A Teaching Moment in Forgiveness
My presentation was my way of forgiving by educating them about what happened to me when my life was turn upside down as a result of a life-threatening surgical error.
I did not want what happened to me to happen to another patient.
This doctor’s acknowledging the mistake made and thanking me was his way of expressing remorse for the suffering I had endured and, by virtue of his position, forgiving himself for what happened in his operating room.
My suffering was acknowledged and he was relieved of his burden. It was a teaching and learning moment in forgiveness.
Reached Out to My Doctors
A year later, and a month after returning to the 24 hour ultramarathon and placing 6th female, I sent a typed letter by mail to the doctors responsible for my care during my medical nightmare.
The letter was addressed to the surgeon who transected my left ureter.
The letter was also addressed to the surgeon who successfully unkinked my small bowel obstruction.
The letter was addressed to the pulmonologist who committed a medication error when he ordered Lasix, a drug that contains sulfa, to remove the edema in my feet and legs. No one read my chart. I am allergic to sulfa. I had a severe reaction.
The letter was also addressed to the urologic surgeon who repaired my left ureter and put me back together again.
I let them know that life was good. I was healing.
I was living with RA and running ultras again. I included two photos — one of me at the end of the ultra and one with Jon, whom all had come to know well when he stayed with me 24/7 in the hospital.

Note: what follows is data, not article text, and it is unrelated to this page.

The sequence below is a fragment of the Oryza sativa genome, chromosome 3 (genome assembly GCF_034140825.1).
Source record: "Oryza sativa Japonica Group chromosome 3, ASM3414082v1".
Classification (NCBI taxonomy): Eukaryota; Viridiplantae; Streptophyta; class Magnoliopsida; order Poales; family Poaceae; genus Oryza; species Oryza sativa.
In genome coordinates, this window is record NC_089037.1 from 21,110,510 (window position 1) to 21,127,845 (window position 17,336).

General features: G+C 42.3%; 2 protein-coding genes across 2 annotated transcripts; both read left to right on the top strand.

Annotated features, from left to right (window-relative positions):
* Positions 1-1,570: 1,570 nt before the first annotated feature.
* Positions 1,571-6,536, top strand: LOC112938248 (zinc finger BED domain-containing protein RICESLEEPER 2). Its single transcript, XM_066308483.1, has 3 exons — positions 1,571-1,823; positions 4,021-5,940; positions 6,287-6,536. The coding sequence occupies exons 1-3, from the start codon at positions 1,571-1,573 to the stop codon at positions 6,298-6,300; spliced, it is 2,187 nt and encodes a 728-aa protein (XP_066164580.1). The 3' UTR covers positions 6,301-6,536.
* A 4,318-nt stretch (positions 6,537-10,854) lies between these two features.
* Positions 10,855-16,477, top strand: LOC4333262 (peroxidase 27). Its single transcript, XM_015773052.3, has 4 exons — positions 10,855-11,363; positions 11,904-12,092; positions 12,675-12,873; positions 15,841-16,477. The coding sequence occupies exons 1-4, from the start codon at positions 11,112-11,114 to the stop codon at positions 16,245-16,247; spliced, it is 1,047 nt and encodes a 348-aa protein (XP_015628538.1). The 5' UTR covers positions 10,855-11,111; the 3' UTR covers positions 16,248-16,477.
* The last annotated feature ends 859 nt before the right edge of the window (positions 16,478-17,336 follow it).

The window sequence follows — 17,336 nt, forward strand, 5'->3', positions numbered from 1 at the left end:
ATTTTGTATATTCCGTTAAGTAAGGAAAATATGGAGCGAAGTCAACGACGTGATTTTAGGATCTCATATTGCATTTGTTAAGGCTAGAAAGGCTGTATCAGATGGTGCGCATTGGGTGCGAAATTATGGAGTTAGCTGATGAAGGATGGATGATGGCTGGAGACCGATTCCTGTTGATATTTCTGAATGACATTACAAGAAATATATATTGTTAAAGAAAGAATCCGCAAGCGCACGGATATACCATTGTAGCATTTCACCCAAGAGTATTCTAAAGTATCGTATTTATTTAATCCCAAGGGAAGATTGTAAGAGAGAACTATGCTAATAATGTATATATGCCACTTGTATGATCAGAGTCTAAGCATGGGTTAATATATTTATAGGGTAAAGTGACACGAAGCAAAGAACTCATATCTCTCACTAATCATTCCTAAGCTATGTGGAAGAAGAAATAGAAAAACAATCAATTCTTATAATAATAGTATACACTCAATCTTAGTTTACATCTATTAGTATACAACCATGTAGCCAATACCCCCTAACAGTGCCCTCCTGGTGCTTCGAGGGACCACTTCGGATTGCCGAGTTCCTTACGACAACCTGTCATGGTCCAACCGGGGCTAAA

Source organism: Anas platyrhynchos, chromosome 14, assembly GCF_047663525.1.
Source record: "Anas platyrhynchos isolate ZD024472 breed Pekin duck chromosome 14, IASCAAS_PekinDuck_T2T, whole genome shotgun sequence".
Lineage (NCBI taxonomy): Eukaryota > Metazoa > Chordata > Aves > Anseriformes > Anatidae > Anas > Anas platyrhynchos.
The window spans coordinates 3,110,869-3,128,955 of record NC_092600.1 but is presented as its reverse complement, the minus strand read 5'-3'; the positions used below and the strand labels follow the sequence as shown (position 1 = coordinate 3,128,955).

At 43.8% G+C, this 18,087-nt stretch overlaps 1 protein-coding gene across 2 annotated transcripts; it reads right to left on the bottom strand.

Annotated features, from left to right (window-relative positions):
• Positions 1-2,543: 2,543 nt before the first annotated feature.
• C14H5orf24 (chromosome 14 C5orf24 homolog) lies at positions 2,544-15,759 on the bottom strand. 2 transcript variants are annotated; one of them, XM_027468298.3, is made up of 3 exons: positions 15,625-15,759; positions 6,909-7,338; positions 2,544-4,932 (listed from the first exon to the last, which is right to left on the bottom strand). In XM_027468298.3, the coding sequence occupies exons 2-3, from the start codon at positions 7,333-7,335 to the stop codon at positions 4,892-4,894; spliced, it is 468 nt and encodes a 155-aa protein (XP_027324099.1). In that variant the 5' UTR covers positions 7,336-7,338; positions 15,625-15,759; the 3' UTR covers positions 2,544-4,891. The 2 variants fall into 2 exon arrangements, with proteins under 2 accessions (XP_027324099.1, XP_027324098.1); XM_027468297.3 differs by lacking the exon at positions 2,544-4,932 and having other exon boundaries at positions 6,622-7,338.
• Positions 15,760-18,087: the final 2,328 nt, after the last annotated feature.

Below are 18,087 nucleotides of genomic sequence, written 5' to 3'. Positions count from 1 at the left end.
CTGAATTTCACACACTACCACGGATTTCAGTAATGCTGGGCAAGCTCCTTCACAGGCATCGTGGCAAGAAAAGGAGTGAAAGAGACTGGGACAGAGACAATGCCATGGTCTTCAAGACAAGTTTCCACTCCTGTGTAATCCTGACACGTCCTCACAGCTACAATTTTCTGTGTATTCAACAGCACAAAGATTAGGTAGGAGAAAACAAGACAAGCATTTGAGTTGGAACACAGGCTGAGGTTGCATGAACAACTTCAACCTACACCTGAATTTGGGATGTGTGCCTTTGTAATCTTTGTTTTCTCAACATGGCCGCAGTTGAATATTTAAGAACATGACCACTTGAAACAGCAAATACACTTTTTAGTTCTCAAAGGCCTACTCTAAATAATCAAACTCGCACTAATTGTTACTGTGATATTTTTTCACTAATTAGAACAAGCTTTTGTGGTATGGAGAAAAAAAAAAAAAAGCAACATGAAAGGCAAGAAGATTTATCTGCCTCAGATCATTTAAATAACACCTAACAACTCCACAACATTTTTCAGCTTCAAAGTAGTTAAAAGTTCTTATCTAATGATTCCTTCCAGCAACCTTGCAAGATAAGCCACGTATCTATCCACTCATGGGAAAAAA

Forgiveness Heals Both Patient and Doctor
What I found in my mailbox a week later I never expected — a hand-written letter on official practice stationery from the surgeon who transected my left ureter.
He let me know how happy he was to receive my letter. He was happy I was doing well.
He let me know he often asked my gynecologist about me. She let him know that I was running again. This made him happy. He wrote,
I knew you would be running again. You have such strong physical, mental, and spiritual strength.
His letter made me happy. I trusted that now he could sleep better at night.
I had lifted his burden of guilt. He never meant to hurt me.
My letter to him was part of my healing, and my way of reaching out to him and forgiving him.
And my forgiving him helped him to forgive himself, and gave him the courage to reach out to me and to send me his heartfelt letter.
While I will never forget the suffering I endured and what it means to almost lose one’s life as a result of a major surgical error, I know forgiveness is healing medicine.
Forgiveness heals both patient and doctor.
Thank you for reading. I’m Miriam Diaz-Gilbert (aka Miriam Gilbert). I am training for my 26th ultramarathon — my first multi-day ultra — A Race for the Ages. I invite you to follow me on Twitter and to visit my website and Facebook page. Thank you for sharing this story.